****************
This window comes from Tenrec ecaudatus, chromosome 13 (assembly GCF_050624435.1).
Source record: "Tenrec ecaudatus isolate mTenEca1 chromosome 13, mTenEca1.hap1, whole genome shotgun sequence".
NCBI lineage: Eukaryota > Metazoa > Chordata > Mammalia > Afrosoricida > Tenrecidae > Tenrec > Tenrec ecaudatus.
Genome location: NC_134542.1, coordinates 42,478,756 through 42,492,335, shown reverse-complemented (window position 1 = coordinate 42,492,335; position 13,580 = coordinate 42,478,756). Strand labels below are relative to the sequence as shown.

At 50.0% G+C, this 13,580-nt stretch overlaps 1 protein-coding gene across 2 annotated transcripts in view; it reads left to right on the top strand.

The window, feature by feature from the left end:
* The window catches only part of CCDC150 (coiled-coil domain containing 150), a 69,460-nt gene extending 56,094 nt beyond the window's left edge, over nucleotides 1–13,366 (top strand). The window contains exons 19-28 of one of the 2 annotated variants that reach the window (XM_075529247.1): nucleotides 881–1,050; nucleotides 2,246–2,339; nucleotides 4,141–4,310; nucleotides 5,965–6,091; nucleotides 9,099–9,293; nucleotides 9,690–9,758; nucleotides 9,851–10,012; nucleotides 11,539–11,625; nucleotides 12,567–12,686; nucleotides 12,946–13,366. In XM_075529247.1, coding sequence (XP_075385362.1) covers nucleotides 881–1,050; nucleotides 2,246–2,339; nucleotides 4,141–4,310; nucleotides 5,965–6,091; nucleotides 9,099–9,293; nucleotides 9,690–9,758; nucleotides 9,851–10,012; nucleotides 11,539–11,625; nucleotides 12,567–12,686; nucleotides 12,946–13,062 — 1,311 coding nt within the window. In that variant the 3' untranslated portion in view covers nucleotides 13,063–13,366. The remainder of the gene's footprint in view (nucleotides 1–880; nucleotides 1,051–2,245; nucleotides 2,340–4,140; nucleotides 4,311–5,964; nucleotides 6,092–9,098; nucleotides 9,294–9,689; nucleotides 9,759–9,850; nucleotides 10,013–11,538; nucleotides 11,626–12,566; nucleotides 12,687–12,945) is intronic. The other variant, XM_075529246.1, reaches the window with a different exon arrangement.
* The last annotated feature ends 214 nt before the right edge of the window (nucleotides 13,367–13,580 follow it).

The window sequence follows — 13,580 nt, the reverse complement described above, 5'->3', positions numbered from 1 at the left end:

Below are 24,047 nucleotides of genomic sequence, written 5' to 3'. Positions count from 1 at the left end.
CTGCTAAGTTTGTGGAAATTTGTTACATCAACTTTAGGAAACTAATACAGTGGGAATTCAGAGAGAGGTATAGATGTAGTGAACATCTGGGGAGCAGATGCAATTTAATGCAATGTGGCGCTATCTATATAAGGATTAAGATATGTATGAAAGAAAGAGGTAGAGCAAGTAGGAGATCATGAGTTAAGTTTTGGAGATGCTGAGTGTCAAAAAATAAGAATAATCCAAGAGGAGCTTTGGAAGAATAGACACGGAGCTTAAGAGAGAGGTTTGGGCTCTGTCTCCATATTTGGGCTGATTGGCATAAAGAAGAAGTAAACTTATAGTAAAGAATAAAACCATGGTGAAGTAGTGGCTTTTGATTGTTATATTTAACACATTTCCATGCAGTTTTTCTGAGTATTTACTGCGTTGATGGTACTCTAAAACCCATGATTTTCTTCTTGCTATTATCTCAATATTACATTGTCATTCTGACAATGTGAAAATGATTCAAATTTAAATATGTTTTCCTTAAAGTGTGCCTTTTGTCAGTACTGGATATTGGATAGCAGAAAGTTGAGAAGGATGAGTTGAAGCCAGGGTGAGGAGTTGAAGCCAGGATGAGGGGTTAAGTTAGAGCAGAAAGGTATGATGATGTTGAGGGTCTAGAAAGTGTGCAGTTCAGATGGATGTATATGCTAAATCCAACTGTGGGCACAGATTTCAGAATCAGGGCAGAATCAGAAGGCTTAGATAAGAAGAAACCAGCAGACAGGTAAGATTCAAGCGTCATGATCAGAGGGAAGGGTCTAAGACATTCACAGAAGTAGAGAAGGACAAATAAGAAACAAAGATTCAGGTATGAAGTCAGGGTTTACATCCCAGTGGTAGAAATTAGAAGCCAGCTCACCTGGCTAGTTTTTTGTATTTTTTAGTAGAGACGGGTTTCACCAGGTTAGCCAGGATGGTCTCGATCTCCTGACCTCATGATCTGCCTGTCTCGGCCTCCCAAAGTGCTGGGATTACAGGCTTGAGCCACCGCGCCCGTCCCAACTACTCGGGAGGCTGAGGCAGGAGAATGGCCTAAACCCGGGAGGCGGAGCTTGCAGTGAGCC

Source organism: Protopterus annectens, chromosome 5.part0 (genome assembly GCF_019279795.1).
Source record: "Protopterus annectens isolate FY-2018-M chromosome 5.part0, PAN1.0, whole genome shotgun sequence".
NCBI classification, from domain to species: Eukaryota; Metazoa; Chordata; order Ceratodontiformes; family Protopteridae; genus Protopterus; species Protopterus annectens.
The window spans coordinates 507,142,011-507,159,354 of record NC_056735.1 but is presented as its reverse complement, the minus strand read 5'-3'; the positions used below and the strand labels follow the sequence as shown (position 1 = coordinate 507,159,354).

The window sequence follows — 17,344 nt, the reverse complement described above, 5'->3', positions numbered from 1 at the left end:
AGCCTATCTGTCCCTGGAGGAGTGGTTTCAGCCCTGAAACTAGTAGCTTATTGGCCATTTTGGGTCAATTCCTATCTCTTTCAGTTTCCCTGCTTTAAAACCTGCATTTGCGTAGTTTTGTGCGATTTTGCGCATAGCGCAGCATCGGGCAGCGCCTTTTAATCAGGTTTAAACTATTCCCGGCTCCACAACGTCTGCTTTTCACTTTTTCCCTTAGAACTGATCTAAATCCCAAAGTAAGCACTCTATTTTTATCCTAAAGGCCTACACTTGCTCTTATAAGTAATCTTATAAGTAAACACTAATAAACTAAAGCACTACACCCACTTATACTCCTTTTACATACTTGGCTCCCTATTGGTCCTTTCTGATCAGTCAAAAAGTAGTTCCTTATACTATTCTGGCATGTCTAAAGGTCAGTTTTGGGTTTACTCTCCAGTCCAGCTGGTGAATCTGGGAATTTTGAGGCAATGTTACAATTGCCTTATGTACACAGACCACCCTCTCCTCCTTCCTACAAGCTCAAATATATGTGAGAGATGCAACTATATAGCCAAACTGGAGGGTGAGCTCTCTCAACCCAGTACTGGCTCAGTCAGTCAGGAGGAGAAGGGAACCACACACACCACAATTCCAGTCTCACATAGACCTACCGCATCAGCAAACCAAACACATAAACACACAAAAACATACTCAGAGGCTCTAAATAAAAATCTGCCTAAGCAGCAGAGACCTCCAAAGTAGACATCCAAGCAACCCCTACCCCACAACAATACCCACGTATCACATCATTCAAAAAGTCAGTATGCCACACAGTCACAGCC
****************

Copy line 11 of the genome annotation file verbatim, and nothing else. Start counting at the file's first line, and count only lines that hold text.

CTGCTAAGTTTGTGGAAATTTGTTACATCAACTTTAGGAAACTAATACAGTGGGAATTCAGAGAGAGGTATAGATGTAGTGAACATCTGGGGAGCAGATGCAATTTAATGCAATGTGGCGCTATCTATATAAGGATTAAGATATGTATGAAAGAAAGAGGTAGAGCAAGTAGGAGATCATGAGTTAAGTTTTGGAGATGCTGAGTGTCAAAAAATAAGAATAATCCAAGAGGAGCTTTGGAAGAATAGACACGGAGCTTAAGAGAGAGGTTTGGGCTCTGTCTCCATATTTGGGCTGATTGGCATAAAGAAGAAGTAAACTTATAGTAAAGAATAAAACCATGGTGAAGTAGTGGCTTTTGATTGTTATATTTAACACATTTCCATGCAGTTTTTCTGAGTATTTACTGCGTTGATGGTACTCTAAAACCCATGATTTTCTTCTTGCTATTATCTCAATATTACATTGTCATTCTGACAATGTGAAAATGATTCAAATTTAAATATGTTTTCCTTAAAGTGTGCCTTTTGTCAGTACTGGATATTGGATAGCAGAAAGTTGAGAAGGATGAGTTGAAGCCAGGGTGAGGAGTTGAAGCCAGGATGAGGGGTTAAGTTAGAGCAGAAAGGTATGATGATGTTGAGGGTCTAGAAAGTGTGCAGTTCAGATGGATGTATATGCTAAATCCAACTGTGGGCACAGATTTCAGAATCAGGGCAGAATCAGAAGGCTTAGATAAGAAGAAACCAGCAGACAGGTAAGATTCAAGCGTCATGATCAGAGGGAAGGGTCTAAGACATTCACAGAAGTAGAGAAGGACAAATAAGAAACAAAGATTCAGGTATGAAGTCAGGGTTTACATCCCAGTGGTAGAAATTAGAAGCCAGCTCACCTGGCTAGTTTTTTGTATTTTTTAGTAGAGACGGGTTTCACCAGGTTAGCCAGGATGGTCTCGATCTCCTGACCTCATGATCTGCCTGTCTCGGCCTCCCAAAGTGCTGGGATTACAGGCTTGAGCCACCGCGCCCGTCCCAACTACTCGGGAGGCTGAGGCAGGAGAATGGCCTAAACCCGGGAGGCGGAGCTTGCAGTGAGCC